In spring, chickens start laying again, bringing a welcome source of protein at winter's end. So it's no surprise that cultures around the world celebrate spring by honoring the egg.
Some traditions are simple, like the red eggs that get baked into Greek Easter breads. Others elevate the egg into an elaborate art, like the heavily jewel-encrusted Faberge eggs that were favored by the Russian czars starting in the 19th century.
An Indian boy carries empty canisters to be filled at a water depot in a New Delhi slum. Data from India's latest census shows that although millions of Indians have access to technology such as TVs and cellphones, many millions more still lack basic amenities such as sanitation and water.
India's once-a-decade census has turned up some striking numbers: The population grew this past decade by 181 million — that's the total population of Brazil. India now has more than 1.2 billion people and is on track to overtake China as the world's most populous nation in 2030.
India's rapid economic growth — and its long-standing poverty — are also reflected in the census. More than half of all Indian households now have cellphones, but fewer than half have toilets.
A Chaplain Guides: How Chaplain Rick Ebb Helps Soldiers Transition
Back from a yearlong deployment to Afghanistan, the 182nd Infantry Regiment of the Army National Guard had to make a pit stop before heading home. At Camp Atterbury in Indiana, the service members were far from their families, most of which are in Massachusetts and Rhode Island.
The returning soldiers had to go through a series of checkups and assessments before their welcome-home ceremony, which marks the moment they return to civilian life and the people they left behind.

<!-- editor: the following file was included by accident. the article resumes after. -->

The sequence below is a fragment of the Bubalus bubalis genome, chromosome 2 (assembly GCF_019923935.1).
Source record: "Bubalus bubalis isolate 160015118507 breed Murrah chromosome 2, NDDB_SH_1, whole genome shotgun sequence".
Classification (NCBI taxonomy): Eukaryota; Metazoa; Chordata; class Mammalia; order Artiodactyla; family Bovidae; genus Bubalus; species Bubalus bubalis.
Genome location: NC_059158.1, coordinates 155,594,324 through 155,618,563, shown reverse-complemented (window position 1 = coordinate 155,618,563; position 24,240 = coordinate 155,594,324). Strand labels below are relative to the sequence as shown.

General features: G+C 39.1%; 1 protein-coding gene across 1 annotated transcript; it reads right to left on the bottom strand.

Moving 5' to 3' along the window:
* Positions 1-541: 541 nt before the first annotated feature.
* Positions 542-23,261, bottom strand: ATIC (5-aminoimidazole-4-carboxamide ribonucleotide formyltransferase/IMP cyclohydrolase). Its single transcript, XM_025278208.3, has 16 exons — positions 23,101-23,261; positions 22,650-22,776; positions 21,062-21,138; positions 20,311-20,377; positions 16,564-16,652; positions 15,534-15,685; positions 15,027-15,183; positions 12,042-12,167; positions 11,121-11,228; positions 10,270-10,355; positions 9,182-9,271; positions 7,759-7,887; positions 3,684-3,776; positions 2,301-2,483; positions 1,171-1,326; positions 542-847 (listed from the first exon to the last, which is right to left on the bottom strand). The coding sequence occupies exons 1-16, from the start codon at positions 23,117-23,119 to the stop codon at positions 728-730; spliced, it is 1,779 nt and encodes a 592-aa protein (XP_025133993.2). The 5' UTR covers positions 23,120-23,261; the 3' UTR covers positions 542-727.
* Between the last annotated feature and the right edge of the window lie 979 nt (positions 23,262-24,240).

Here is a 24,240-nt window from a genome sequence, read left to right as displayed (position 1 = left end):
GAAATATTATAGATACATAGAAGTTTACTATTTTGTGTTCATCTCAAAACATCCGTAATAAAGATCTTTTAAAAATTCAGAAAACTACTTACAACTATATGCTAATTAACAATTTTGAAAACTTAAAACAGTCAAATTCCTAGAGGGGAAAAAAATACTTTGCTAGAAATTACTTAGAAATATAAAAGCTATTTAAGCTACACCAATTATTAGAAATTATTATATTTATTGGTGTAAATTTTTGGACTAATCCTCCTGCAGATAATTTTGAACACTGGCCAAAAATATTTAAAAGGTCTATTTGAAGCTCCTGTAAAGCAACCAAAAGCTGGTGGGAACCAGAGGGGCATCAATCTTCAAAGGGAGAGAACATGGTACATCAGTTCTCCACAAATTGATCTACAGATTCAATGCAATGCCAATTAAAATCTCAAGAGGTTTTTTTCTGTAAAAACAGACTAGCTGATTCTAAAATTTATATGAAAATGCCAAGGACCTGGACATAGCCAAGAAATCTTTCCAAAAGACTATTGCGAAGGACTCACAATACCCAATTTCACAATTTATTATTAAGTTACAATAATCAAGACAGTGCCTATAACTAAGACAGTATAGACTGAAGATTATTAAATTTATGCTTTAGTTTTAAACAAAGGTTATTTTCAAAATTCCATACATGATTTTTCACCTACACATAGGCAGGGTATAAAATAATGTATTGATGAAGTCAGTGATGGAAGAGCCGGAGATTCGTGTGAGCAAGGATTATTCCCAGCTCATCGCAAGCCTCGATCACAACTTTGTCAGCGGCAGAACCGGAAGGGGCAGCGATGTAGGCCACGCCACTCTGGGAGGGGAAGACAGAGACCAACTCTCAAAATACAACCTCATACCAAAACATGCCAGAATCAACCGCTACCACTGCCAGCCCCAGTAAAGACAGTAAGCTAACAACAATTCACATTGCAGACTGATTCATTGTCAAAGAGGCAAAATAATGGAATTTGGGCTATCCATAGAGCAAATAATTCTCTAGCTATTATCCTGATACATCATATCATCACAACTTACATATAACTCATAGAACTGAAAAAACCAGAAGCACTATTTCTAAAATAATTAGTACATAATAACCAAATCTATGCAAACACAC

Before they got there, there was anxiety on both sides — for soldiers and their families.
Religious leaders stop to pray as they march to the state Capitol for a rally to support repealing the death penalty, in Hartford, Conn., on Tuesday. The state Senate passed a bill abolishing capital punishment Thursday.
Following a vote this week in the state Senate, it's all but certain that Connecticut will become the next state to abolish the death penalty. But residents are divided over what a repeal will mean for those currently on death row.
State Sen. Edward Meyer stressed that the bill — which makes life in prison without parole the maximum sentence — was not retroactive.
"It doesn't affect the 11 inmates that are on death row right now," he said.
With Love is singer Rosie Thomas' first full-length album in four years, and she's experienced many ups and downs in that time. One of the downs was an injury: Her thyroid broke, causing her to take a hiatus from music.
Pakistani President Asif Ali Zardari is scheduled to make a one-day visit to India on Sunday, April 8. It's the first visit by a Pakistani president since 2005. However Zardari's trip is being described as a personal visit in an attempt to keep expectations low and to allow both sides room to avoid confronting difficult issues, such as Indian demands that Pakistan do more to fight terrorism. Elliot Hannon reports from New Delhi.
Weekends on All Things Considered guest host Laura Sullivan speaks with NPR reporter Joseph Shapiro about the sentence of Shirley Ree Smith's "shaken baby" case. California Gov. Jerry Brown has commuted Smith's sentence. Despite her claims of innocence, Smith was convicted in December 1997, and has been free since 2006 awaiting the results of her appeals.
Both President Obama and GOP presidential candidate Mitt Romney made general-election-esque speeches this week, further closing the gap between the two men in the upcoming presidential election. Weekends on All Things Considered guest host Laura Sullivan speaks with James Fallows of The Atlantic about the news that made headlines this week.